Traditionally the fuel is introduced by the pilot at a specified minimum RPM, but this is a function controlled by the pilot-eye-hand brain interface (only on the newer pushbutton start FADEC engines is this function fully automated) and we all know how imperfect this interface is.
With a traditional system, you need to allow some fudge factor in case the pilot adds fuel early, and also if there are system faults it gives a bit of time for the fault to be detected and displayed. So most start systems start the igniters running as soon as the starter is on (in the pre-FADEC days it wasn't too hard to ruin an engine, which is why captains traditionally handle starting).
The RPM at which fuel is to be turned on is actually bit sooner than really necessary, to let the engine help the starter bring it up to self-sustaining RPM. The minimum RPM is there because you need a minimum mass flow going to the burner can to control the flame and therefore the temperatures (these engines are "air cooled" after all and the majority of the mass flow is not actually being burned, but being used to contain the flame boundaries - some flame does make it back toward the turbine during start, as you see when the ITT spikes, but it has to be minimized, and the more mass flow the better).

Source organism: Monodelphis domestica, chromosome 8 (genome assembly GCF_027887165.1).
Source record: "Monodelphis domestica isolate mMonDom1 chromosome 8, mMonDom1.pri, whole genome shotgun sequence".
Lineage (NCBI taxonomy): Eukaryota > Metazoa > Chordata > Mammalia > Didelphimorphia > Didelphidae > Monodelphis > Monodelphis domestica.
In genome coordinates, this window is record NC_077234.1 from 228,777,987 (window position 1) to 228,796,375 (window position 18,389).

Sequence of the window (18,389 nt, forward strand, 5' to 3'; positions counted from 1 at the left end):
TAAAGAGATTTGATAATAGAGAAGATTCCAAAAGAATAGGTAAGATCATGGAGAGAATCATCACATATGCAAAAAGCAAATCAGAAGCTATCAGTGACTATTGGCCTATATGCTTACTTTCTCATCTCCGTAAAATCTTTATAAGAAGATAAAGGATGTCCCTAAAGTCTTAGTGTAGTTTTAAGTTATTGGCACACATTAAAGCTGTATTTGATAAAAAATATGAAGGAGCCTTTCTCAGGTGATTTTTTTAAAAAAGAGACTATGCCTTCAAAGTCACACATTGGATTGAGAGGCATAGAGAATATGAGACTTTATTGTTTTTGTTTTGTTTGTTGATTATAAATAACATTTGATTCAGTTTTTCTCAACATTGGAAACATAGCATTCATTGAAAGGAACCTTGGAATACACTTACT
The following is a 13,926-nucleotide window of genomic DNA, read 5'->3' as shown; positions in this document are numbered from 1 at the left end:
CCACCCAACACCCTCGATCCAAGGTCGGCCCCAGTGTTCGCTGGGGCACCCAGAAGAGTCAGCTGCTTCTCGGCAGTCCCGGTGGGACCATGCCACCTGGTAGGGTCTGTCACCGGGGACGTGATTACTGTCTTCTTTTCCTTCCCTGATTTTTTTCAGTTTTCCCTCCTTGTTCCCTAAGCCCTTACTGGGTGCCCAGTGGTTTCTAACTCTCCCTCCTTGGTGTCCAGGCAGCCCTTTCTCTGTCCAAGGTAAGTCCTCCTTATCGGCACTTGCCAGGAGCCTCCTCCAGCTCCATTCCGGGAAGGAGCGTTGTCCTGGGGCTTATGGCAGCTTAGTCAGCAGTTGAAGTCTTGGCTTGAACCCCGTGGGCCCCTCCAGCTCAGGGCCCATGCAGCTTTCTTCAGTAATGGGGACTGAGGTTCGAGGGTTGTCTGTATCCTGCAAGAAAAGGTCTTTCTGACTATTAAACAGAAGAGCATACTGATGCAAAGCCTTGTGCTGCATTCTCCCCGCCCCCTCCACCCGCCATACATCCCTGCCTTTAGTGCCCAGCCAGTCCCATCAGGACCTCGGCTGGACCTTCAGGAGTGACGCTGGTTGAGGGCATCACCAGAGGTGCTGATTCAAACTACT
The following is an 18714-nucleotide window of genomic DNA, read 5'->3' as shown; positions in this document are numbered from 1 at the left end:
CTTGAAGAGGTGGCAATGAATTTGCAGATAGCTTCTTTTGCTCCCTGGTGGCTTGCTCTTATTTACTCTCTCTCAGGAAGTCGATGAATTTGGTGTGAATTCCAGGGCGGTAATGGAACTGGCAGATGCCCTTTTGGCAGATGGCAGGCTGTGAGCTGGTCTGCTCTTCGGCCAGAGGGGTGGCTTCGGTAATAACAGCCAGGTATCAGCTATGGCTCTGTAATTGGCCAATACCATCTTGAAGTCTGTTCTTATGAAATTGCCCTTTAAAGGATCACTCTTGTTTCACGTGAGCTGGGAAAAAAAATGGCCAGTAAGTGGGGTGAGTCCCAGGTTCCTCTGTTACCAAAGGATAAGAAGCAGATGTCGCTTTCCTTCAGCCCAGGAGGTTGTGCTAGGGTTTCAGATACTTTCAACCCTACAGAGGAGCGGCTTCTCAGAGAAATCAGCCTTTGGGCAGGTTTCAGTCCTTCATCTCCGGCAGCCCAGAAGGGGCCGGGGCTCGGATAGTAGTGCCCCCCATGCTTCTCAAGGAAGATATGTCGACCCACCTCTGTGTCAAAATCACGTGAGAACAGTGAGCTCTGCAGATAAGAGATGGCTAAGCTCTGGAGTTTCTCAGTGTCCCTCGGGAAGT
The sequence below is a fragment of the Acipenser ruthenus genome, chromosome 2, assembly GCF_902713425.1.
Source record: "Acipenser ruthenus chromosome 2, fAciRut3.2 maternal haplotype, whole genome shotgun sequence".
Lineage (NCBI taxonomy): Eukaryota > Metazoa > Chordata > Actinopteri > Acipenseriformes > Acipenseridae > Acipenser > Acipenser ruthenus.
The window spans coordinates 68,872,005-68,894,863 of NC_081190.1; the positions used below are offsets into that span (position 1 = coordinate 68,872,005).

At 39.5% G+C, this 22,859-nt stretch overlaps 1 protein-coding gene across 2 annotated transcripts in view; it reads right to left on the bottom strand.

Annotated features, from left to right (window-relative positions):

You can delay introducing fuel well past the minimum RPM, and you will actually see a lower ITT peak on a non-FADEC engine by doing so (because, as I said above, more mass flow provides more flame control), but this really adds to wear and tear on the starter.
When I was in the Regional Airline business supporting CRJs we observed that a lot of captains made it a practice to delay fuel introduction quite late (like waiting to 25-30% instead of 20% for the GE CF-34) because they noticed that the ITT peak was lower when fuel was delayed. However this had to be balanced against shorter starter life and we advised against getting carried away with this because the marginally lower starting ITT peak didn't appear to actually improve engine life, while shortening starter life significantly.
On the other hand, it's important to know that it isn't essential to get the fuel on right now when the RPM is at the fuel introduction value and you can do it at a relaxed pace. If the nominal value is 20%, putting fuel on at 23 or 25% does no harm, so take it easy (pilots in training (including me) would fumble with the thrust lever lockout thinking they had to get the fuel on exactly at the right time).